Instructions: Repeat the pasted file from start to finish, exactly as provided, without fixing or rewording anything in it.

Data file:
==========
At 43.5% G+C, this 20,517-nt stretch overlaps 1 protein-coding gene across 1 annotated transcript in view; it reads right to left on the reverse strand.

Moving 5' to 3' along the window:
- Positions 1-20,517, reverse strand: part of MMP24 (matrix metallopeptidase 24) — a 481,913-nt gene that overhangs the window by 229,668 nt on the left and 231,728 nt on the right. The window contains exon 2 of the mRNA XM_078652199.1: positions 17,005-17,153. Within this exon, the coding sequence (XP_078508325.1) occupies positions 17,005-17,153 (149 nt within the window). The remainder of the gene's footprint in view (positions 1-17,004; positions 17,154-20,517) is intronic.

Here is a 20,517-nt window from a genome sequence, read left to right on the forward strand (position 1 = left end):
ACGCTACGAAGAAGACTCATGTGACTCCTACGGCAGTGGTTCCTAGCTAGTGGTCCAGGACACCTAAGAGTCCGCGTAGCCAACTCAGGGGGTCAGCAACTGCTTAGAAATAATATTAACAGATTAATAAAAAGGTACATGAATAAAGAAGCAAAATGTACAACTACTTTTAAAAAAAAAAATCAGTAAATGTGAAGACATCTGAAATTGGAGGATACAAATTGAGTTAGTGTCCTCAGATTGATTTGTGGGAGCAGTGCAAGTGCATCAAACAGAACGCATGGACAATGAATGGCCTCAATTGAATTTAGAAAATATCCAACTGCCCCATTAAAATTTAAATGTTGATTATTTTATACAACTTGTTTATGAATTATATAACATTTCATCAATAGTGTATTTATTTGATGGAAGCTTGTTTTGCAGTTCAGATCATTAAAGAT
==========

At 43.5% G+C, this 20,517-nt stretch overlaps 1 protein-coding gene across 1 annotated transcript in view; it reads right to left on the reverse strand.

Moving 5' to 3' along the window:
- Positions 1-20,517, reverse strand: part of MMP24 (matrix metallopeptidase 24) — a 481,913-nt gene that overhangs the window by 229,668 nt on the left and 231,728 nt on the right. The window contains exon 2 of the mRNA XM_078652199.1: positions 17,005-17,153. Within this exon, the coding sequence (XP_078508325.1) occupies positions 17,005-17,153 (149 nt within the window). The remainder of the gene's footprint in view (positions 1-17,004; positions 17,154-20,517) is intronic.

Here is a 20,517-nt window from a genome sequence, read left to right on the forward strand (position 1 = left end):
ACGCTACGAAGAAGACTCATGTGACTCCTACGGCAGTGGTTCCTAGCTAGTGGTCCAGGACACCTAAGAGTCCGCGTAGCCAACTCAGGGGGTCAGCAACTGCTTAGAAATAATATTAACAGATTAATAAAAAGGTACATGAATAAAGAAGCAAAATGTACAACTACTTTTAAAAAAAAAAATCAGTAAATGTGAAGACATCTGAAATTGGAGGATACAAATTGAGTTAGTGTCCTCAGATTGATTTGTGGGAGCAGTGCAAGTGCATCAAACAGAACGCATGGACAATGAATGGCCTCAATTGAATTTAGAAAATATCCAACTGCCCCATTAAAATTTAAATGTTGATTATTTTATACAACTTGTTTATGAATTATATAACATTTCATCAATAGTGTATTTATTTGATGGAAGCTTGTTTTGCAGTTCAGATCATTAAAGAT